Giving Puccini's Turandot the Finale it Deserves
Thursday, February 14, 2013 - 02:00 PM
The Lunar New Year began on Sunday, and the moon plans an important role in Giacomo Puccini’s Turandot, one of the most popular Western operas with an Asian setting.
Early in Act I the people of Peking ask, “Why does the moon delay?” Their query and Puccini’s gossamer, iridescent music are exquisitely perverse: the people long for the moonrise because it will bring the Prince of Persia’s execution, and they compare the heavenly body to a “severed head”: "bloodless, bleak, / silent! Pale lover of the dead!” New Year wishes for health, abundance, and joy are very far off, indeed.
Turandot takes place in a storybook China known to Puccini and his librettists via plays by Friedrich Schiller and Carlo Gozzi, themselves likely drawn (at several removes) from a 12th-century Persian poem. In 1998, a company that optimistically styled itself “Opera on Original Site” produced a glitzy outdoor staging of Turandot in Beijing. Puccini’s opera, though, is no more authentically Chinese than Mozart’s Die Zauberflöte is Egyptian.
Recent articles in The Opera Quarterly (by Sheila Melvin and Jindong Cai) and Opera (by Ken Smith) explore the complicated history of Turandot in its fictional country of origin. Though never outlawed, Turandot was not staged in China until 1990. Its depiction of Peking’s supposedly bloodthirsty populace, inhuman princess and, to quote Smith, reduction of “an imperial wedding to the level of a game show” were understandably found problematic. What’s more, according to Melvin and Cai, a 1995 performance of Turandot in Italian marked "the first time since 1949 that any non-Chinese opera was sung in its entirety in its original language; under the People's Republic, foreign opera had traditionally been translated into Chinese so ‘the people’ could understand it."
As it happens, Chinese and Western audiences have found themselves in full agreement about the most problematic aspect of Turandot: its ending. The facts are well known: Puccini died in 1924 before completing Turandot. Giulio Ricordi, his publisher, chose Franco Alfano to complete the opera based on Puccini’s sketches. Alfano’s first ending was rejected; his second attempt was accepted but cut by Arturo Toscanini. At the 1926 world premiere of Turandot at La Scala, Toscanini did not conduct Alfano’s music in any form: he famously set down his baton after the chorus’s lament for Liù. Historians disagree about Toscanini’s precise remarks on the occasion, and about whether he led subsequent performances of Turandot with Alfano’s ending.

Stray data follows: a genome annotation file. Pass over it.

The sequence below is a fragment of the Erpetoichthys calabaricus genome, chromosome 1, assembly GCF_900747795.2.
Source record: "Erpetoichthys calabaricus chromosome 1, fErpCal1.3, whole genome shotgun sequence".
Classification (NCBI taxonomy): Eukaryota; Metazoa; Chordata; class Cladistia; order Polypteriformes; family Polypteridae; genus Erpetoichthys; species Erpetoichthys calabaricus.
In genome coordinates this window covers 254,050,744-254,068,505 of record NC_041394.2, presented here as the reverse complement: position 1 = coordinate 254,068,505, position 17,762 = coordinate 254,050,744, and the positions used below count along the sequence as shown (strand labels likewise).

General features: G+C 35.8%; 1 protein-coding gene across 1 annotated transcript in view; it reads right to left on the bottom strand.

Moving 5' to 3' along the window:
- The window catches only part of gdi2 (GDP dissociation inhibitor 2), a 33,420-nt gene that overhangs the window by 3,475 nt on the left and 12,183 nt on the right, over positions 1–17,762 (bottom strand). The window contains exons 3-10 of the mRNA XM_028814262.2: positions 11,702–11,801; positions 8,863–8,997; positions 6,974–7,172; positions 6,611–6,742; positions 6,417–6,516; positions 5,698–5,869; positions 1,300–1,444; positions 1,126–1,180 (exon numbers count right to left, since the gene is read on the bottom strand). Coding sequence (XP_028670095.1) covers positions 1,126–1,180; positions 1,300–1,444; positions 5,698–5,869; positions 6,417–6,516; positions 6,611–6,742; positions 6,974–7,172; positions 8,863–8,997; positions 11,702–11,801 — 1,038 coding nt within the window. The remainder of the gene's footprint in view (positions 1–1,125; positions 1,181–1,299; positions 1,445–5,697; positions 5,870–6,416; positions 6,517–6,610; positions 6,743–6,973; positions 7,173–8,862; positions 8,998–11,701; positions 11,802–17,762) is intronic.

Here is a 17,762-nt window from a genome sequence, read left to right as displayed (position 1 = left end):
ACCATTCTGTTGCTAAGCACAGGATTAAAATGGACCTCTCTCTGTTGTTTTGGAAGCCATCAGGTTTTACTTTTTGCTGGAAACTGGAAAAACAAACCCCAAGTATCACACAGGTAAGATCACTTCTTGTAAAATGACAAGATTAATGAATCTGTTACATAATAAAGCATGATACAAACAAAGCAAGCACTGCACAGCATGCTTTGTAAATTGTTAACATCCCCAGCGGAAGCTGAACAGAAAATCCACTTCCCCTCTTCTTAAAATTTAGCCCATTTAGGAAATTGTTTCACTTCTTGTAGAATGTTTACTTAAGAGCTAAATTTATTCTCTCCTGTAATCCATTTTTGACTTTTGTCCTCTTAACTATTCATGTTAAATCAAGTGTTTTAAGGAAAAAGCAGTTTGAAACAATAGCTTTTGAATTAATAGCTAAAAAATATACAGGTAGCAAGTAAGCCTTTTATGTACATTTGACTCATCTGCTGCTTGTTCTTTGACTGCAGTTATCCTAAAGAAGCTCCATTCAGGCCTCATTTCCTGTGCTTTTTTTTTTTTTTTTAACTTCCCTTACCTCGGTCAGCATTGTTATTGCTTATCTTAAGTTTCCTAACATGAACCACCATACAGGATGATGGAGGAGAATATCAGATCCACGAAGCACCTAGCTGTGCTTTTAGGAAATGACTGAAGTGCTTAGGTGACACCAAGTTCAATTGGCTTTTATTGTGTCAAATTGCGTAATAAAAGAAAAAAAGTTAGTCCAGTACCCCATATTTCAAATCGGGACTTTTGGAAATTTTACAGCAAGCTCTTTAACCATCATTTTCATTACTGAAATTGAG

Alfano’s completion in any form cloys. A surge of bombast sweeps away the memory of Liù’s suicide; Turandot’s transformation is poorly motivated (“hormonal,” as one critic scoffed); and the gaudy, Technicolor reprise of “Nessun dorma” as the curtain falls has neither rhyme nor reason. (Puccini’s sketches suggest that he did plan to cite the melody of “Nessun dorma” near the opera’s end, but probably without words, in the orchestra.) Furthermore, one of Puccini’s neighbors in the 1920s reported that the composer expressed his intent to write for Turandot “a finale like that of Tristan,” and that the music Puccini played for him ended pianissimo.
In 2008, the Chinese composer Hao Weiya wrote a new ending for Turandot with the blessing (and input) of the Puccini Foundation. He was especially keen to make Turandot’s flare of passion for Calaf more psychologically plausible. Following is an excerpt from Hao Weiya’s finale featuring Sylvie Valayre as Turandot and Franco Farina as Calaf.
The first decade of the 21st century had also brought a completion of Turandot by the late Luciano Berio (2002), decidedly more sombre than the ones by Alfano and Hao Weiya. You can listen to it on YouTube (Part 1, Part 2, Part 3) or on a fine Decca recording led by Riccardo Chailly.
Which version of the Turandot finale do you prefer: Alfano’s, Berio’s, or Hao Weiya’s? Which living composer besides Hao Weiya do you think should take a crack at the Turandot finale? Kaija Saariaho is at the top of my list, not least because an opera that turns on two rapes (of Turandot’s ancestor Lou Lin, and of Turandot herself) seems to me to cry out for a woman’s perspective.
Happy New Year to all!